Reporting a car accident in California is required by law in certain circumstances. It’s also an important step towards protecting your legal rights. Most car insurance companies require a police report before processing a personal injury claim. Here’s what you need to know about reporting requirements in The Golden State.
How to File an Accident Report
Under California law, a car accident must be reported to the authorities if the accident involves:
- Personal injury
- Property damage of an apparent value of $1,000 or more
If an accident involves injury or death, you are required to report the accident by contacting the local police (or the California Highway Patrol if the accident occurred on the highway). For accidents involving any of the above circumstances, drivers must also file an SR 1 Traffic Accident Report with the California Department of Motor Vehicles.
What to Do at the Scene of the Accident
At the scene of a car accident, call 911 if anyone appears hurt. Calling 911 will summon law enforcement and paramedics for anyone who might need medical attention. You should also call 911 if any driver appears intoxicated or flees the scene of the accident. Otherwise, you can directly report an accident to law enforcement by calling them through their main non-emergency contact number.
After you’ve contacted law enforcement, you should remain at the scene until an officer tells you that you may leave.
If law enforcement is not called for an accident, you should stay at the crash scene until you have exchanged insurance and contact information with the other motorists involved.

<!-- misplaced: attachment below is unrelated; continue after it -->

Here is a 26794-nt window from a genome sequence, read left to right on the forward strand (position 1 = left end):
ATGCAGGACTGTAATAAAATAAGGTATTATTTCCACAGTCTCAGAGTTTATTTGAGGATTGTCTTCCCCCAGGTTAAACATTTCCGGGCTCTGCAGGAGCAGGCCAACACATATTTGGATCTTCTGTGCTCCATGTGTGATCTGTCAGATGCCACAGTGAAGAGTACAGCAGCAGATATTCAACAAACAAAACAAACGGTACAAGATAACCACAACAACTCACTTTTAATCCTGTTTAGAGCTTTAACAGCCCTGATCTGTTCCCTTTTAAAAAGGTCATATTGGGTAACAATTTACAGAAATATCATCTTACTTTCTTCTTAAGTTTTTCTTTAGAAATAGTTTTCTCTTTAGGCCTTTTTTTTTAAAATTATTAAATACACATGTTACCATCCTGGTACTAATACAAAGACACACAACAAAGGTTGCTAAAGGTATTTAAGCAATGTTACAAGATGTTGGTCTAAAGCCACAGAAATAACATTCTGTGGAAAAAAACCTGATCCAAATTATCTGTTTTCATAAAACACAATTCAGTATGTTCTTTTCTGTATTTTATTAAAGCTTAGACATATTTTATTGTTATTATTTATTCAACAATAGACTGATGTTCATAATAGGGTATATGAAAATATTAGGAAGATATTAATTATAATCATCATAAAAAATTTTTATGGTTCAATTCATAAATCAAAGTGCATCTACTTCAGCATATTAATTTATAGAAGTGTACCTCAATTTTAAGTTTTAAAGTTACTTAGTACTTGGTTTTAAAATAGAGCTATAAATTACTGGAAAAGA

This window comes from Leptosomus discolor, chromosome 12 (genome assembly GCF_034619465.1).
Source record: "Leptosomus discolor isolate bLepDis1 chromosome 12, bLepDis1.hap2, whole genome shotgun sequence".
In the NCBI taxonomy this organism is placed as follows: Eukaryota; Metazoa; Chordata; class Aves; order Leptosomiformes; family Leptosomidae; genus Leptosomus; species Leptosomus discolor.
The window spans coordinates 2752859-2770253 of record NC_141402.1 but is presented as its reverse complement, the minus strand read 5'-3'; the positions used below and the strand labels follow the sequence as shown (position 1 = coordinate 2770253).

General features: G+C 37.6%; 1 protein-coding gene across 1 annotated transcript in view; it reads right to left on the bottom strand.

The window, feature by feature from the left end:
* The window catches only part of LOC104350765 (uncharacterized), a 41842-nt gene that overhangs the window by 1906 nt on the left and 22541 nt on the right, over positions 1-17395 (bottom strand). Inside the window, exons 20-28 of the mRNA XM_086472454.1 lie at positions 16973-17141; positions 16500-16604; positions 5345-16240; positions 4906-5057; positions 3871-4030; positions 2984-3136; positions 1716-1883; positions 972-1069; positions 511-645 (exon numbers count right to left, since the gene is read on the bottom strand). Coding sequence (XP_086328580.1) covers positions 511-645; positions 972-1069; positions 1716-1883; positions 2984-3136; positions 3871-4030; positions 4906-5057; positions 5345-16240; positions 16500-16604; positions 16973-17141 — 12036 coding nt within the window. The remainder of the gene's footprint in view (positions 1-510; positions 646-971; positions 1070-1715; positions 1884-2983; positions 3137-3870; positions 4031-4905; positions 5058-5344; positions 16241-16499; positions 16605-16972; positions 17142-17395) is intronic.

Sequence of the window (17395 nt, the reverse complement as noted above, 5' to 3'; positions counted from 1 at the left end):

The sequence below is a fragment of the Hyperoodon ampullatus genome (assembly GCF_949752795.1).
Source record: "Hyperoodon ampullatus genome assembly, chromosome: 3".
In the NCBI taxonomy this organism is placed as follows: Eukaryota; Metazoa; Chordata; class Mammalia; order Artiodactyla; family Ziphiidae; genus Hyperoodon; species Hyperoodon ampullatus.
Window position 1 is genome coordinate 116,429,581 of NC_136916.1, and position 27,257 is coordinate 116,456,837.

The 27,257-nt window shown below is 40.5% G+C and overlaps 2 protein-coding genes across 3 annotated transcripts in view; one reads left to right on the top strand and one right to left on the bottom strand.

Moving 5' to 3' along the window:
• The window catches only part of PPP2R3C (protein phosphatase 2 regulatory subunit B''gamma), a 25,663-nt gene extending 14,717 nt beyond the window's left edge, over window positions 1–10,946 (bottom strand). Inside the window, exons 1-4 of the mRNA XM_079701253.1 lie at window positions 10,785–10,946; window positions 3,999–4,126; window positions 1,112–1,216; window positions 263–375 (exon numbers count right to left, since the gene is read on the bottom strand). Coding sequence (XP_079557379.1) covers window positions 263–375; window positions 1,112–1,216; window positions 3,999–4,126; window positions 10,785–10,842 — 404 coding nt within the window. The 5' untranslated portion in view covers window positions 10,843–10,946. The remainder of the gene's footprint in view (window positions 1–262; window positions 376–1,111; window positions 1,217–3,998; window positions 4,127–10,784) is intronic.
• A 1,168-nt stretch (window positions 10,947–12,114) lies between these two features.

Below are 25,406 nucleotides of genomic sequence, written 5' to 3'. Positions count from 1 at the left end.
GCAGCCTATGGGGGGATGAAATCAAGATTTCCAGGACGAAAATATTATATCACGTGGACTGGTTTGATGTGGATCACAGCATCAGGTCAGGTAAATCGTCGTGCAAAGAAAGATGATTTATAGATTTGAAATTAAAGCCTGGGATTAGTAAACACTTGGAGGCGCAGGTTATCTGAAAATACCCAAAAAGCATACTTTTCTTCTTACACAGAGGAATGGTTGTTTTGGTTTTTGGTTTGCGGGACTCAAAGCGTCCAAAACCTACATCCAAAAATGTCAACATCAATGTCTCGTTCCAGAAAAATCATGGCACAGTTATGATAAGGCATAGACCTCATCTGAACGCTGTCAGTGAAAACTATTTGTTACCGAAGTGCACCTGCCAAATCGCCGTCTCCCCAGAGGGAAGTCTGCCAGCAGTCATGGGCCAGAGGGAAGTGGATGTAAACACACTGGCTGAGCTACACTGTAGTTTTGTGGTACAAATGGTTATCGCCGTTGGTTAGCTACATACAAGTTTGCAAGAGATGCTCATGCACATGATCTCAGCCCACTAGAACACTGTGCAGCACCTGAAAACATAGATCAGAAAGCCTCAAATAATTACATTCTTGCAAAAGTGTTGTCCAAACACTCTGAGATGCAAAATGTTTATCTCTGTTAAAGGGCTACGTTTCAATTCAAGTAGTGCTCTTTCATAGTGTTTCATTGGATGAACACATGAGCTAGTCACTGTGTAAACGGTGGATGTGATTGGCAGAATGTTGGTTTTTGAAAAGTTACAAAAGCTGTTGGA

Other steps to take at the scene include:
- Take pictures or video. Photos of vehicle damage, injuries, skid marks, traffic controls at the scene, and environmental evidence like weather, lighting, traffic, and road conditions can provide powerful visual evidence of what happened.
- Talk to witnesses. Ask for a brief statement or their contact information if your car accident lawyer needs to reach them later.
Why Is an Accident Report Important?
Having an official report for a car accident is essential because it may document evidence that you can later use to claim compensation from the at-fault party. A police accident report also serves as a neutral, third-party source of evidence that can help you avoid disputes that can often delay insurance claims.
What’s in a Police Report?
If the police respond to the scene of an accident, the officers will fill out a report containing information such as:
- Contact and insurance information of parties involved
- Evidence or details about the accident
- Statements from the drivers and any eyewitnesses to the crash
- Identifying information for witnesses
- Whether any driver was cited or arrested for the accident
- In some cases, the police report may contain the officer’s opinion about what caused the accident or which driver was at fault.
How Long Do You Have to Report a Car Accident in California?
Accidents involving injury or death must be reported to law enforcement within 24 hours of the accident. The SR 1 Traffic Accident Report must be filed by drivers within 10 days of the accident.
In addition to reporting a car accident to the authorities, your auto insurance policy may also require you to report any accident you are involved in within a specific timeframe. This deadline may be as short as a few days, depending on your insurance provider. If you fail to notify your insurer promptly, they may deny coverage for the accident.
How to Get a Police Report for a Car Accident in California
You can request a copy of the police report by contacting the department that responded to the scene (e.g., local police, sheriff’s office, CHP). The department’s website will often have a form you can fill out or a phone number you can call to request a copy of the police report.
Contact a California Car Accident Attorney Today
If you’ve been injured in a car crash, contact the Law Offices of Pius Joseph today for a free, no-obligation consultation. Our Pasadena car accident attorney will review your accident claim, discuss your rights to compensation, and help you throughout the claims process.
We’re ready to start now. Call or contact us for a free consultation.